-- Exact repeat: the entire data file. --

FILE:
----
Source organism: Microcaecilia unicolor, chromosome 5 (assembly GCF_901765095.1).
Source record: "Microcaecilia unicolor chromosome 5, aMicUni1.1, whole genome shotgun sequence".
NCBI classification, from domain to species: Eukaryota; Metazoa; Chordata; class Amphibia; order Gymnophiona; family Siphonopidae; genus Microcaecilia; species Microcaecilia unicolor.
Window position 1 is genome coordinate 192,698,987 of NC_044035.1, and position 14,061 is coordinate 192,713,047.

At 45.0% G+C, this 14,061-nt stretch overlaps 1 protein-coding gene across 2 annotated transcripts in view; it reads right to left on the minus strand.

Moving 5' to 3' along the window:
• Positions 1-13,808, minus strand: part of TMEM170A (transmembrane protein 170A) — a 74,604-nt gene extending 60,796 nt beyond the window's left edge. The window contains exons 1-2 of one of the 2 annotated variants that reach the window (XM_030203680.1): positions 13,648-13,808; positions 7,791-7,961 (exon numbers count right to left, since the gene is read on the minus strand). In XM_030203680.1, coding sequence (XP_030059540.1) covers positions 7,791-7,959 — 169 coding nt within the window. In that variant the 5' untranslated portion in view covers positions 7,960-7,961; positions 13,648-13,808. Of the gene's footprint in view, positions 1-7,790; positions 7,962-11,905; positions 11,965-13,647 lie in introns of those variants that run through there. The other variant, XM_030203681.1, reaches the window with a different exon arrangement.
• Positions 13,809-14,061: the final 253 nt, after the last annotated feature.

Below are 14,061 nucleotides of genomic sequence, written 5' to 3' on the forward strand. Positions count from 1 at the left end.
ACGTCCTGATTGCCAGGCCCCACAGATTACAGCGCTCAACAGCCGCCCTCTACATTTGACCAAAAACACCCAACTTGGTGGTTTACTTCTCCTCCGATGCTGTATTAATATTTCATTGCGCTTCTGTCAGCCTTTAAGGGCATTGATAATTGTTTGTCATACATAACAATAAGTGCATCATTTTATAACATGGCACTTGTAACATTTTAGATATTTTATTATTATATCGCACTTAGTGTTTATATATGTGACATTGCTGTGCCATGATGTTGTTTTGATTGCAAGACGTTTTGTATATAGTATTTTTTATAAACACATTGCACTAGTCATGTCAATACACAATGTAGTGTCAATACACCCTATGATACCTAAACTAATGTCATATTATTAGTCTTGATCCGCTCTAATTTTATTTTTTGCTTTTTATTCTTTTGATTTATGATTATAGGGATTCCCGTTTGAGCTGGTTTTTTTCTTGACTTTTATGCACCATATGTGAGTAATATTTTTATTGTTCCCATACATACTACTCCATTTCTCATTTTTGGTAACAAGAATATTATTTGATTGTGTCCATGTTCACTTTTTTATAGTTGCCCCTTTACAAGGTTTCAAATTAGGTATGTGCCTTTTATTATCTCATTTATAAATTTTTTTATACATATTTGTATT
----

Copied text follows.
Source organism: Microcaecilia unicolor, chromosome 5 (assembly GCF_901765095.1).
Source record: "Microcaecilia unicolor chromosome 5, aMicUni1.1, whole genome shotgun sequence".
NCBI classification, from domain to species: Eukaryota; Metazoa; Chordata; class Amphibia; order Gymnophiona; family Siphonopidae; genus Microcaecilia; species Microcaecilia unicolor.
Window position 1 is genome coordinate 192,698,987 of NC_044035.1, and position 14,061 is coordinate 192,713,047.

At 45.0% G+C, this 14,061-nt stretch overlaps 1 protein-coding gene across 2 annotated transcripts in view; it reads right to left on the minus strand.

Moving 5' to 3' along the window:
• Positions 1-13,808, minus strand: part of TMEM170A (transmembrane protein 170A) — a 74,604-nt gene extending 60,796 nt beyond the window's left edge. The window contains exons 1-2 of one of the 2 annotated variants that reach the window (XM_030203680.1): positions 13,648-13,808; positions 7,791-7,961 (exon numbers count right to left, since the gene is read on the minus strand). In XM_030203680.1, coding sequence (XP_030059540.1) covers positions 7,791-7,959 — 169 coding nt within the window. In that variant the 5' untranslated portion in view covers positions 7,960-7,961; positions 13,648-13,808. Of the gene's footprint in view, positions 1-7,790; positions 7,962-11,905; positions 11,965-13,647 lie in introns of those variants that run through there. The other variant, XM_030203681.1, reaches the window with a different exon arrangement.
• Positions 13,809-14,061: the final 253 nt, after the last annotated feature.

Below are 14,061 nucleotides of genomic sequence, written 5' to 3' on the forward strand. Positions count from 1 at the left end.
ACGTCCTGATTGCCAGGCCCCACAGATTACAGCGCTCAACAGCCGCCCTCTACATTTGACCAAAAACACCCAACTTGGTGGTTTACTTCTCCTCCGATGCTGTATTAATATTTCATTGCGCTTCTGTCAGCCTTTAAGGGCATTGATAATTGTTTGTCATACATAACAATAAGTGCATCATTTTATAACATGGCACTTGTAACATTTTAGATATTTTATTATTATATCGCACTTAGTGTTTATATATGTGACATTGCTGTGCCATGATGTTGTTTTGATTGCAAGACGTTTTGTATATAGTATTTTTTATAAACACATTGCACTAGTCATGTCAATACACAATGTAGTGTCAATACACCCTATGATACCTAAACTAATGTCATATTATTAGTCTTGATCCGCTCTAATTTTATTTTTTGCTTTTTATTCTTTTGATTTATGATTATAGGGATTCCCGTTTGAGCTGGTTTTTTTCTTGACTTTTATGCACCATATGTGAGTAATATTTTTATTGTTCCCATACATACTACTCCATTTCTCATTTTTGGTAACAAGAATATTATTTGATTGTGTCCATGTTCACTTTTTTATAGTTGCCCCTTTACAAGGTTTCAAATTAGGTATGTGCCTTTTATTATCTCATTTATAAATTTTTTTATACATATTTGTATT